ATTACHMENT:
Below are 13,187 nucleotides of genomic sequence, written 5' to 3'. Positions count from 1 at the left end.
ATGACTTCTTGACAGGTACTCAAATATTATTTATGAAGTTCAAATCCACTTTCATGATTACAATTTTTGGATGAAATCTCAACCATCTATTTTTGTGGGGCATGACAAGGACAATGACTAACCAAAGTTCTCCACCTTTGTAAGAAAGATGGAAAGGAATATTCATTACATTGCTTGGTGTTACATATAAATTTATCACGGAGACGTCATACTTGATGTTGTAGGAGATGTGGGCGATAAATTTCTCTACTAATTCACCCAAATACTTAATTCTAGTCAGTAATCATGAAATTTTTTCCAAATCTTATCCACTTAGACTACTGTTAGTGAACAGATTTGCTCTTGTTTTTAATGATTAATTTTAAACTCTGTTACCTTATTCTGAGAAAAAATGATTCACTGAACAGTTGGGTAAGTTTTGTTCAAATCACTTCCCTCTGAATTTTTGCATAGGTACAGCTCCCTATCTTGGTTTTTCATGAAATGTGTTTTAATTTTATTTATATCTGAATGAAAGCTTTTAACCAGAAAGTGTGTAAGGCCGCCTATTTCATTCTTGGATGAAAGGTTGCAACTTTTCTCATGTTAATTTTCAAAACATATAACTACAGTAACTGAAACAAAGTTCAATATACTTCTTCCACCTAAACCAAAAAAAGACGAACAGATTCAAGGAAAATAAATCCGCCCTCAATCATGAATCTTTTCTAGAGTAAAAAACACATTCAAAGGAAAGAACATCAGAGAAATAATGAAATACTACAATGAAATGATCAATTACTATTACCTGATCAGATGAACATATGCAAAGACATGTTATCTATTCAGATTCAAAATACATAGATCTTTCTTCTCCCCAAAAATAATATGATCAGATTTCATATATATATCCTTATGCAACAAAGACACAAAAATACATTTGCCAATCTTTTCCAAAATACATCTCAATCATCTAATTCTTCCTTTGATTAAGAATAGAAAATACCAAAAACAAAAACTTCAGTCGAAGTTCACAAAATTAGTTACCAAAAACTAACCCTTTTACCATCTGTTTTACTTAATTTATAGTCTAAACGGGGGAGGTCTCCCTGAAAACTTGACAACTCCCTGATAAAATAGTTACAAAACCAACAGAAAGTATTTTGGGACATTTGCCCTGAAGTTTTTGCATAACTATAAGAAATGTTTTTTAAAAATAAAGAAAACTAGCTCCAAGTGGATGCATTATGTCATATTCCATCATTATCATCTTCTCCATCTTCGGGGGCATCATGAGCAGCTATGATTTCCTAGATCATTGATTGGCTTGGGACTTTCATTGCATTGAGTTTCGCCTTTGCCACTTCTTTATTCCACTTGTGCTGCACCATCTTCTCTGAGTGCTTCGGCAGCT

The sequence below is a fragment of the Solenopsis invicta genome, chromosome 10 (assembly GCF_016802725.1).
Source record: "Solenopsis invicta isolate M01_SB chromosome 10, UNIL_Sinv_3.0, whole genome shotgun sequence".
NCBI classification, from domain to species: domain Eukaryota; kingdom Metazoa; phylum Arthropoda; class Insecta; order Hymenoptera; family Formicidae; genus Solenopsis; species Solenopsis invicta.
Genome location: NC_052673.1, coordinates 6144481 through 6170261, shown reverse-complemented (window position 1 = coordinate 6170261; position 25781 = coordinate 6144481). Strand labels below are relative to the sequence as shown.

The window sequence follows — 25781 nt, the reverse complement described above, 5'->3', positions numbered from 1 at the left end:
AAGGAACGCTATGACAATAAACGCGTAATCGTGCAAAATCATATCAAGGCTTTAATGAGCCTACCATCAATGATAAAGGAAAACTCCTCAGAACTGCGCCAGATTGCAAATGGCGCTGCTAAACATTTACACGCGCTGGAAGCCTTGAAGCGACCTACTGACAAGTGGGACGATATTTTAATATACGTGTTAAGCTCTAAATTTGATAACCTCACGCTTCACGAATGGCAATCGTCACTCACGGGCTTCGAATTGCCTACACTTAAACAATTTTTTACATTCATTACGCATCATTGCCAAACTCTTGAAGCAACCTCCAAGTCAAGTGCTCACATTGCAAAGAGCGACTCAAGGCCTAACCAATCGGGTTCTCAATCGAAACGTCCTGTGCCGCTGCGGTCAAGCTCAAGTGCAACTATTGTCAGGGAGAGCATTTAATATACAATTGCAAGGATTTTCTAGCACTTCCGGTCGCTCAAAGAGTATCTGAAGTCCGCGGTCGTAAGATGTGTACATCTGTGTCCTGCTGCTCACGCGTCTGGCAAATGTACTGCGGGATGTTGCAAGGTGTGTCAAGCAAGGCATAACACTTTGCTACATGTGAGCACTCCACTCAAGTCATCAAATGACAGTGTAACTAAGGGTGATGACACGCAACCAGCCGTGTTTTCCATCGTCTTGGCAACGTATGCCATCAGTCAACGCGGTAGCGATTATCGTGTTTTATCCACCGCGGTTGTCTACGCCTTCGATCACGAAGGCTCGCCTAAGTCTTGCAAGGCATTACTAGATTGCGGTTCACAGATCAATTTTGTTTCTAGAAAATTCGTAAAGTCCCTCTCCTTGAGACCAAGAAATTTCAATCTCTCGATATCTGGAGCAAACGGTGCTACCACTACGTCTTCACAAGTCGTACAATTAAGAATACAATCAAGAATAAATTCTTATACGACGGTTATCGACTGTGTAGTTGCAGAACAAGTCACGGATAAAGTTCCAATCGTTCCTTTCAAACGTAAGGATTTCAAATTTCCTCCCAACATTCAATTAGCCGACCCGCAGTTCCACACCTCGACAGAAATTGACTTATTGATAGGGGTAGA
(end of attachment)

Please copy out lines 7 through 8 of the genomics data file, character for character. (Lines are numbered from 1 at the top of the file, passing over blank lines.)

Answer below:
The window sequence follows — 25781 nt, the reverse complement described above, 5'->3', positions numbered from 1 at the left end:
AAGGAACGCTATGACAATAAACGCGTAATCGTGCAAAATCATATCAAGGCTTTAATGAGCCTACCATCAATGATAAAGGAAAACTCCTCAGAACTGCGCCAGATTGCAAATGGCGCTGCTAAACATTTACACGCGCTGGAAGCCTTGAAGCGACCTACTGACAAGTGGGACGATATTTTAATATACGTGTTAAGCTCTAAATTTGATAACCTCACGCTTCACGAATGGCAATCGTCACTCACGGGCTTCGAATTGCCTACACTTAAACAATTTTTTACATTCATTACGCATCATTGCCAAACTCTTGAAGCAACCTCCAAGTCAAGTGCTCACATTGCAAAGAGCGACTCAAGGCCTAACCAATCGGGTTCTCAATCGAAACGTCCTGTGCCGCTGCGGTCAAGCTCAAGTGCAACTATTGTCAGGGAGAGCATTTAATATACAATTGCAAGGATTTTCTAGCACTTCCGGTCGCTCAAAGAGTATCTGAAGTCCGCGGTCGTAAGATGTGTACATCTGTGTCCTGCTGCTCACGCGTCTGGCAAATGTACTGCGGGATGTTGCAAGGTGTGTCAAGCAAGGCATAACACTTTGCTACATGTGAGCACTCCACTCAAGTCATCAAATGACAGTGTAACTAAGGGTGATGACACGCAACCAGCCGTGTTTTCCATCGTCTTGGCAACGTATGCCATCAGTCAACGCGGTAGCGATTATCGTGTTTTATCCACCGCGGTTGTCTACGCCTTCGATCACGAAGGCTCGCCTAAGTCTTGCAAGGCATTACTAGATTGCGGTTCACAGATCAATTTTGTTTCTAGAAAATTCGTAAAGTCCCTCTCCTTGAGACCAAGAAATTTCAATCTCTCGATATCTGGAGCAAACGGTGCTACCACTACGTCTTCACAAGTCGTACAATTAAGAATACAATCAAGAATAAATTCTTATACGACGGTTATCGACTGTGTAGTTGCAGAACAAGTCACGGATAAAGTTCCAATCGTTCCTTTCAAACGTAAGGATTTCAAATTTCCTCCCAACATTCAATTAGCCGACCCGCAGTTCCACACCTCGACAGAAATTGACTTATTGATAGGGGTAGA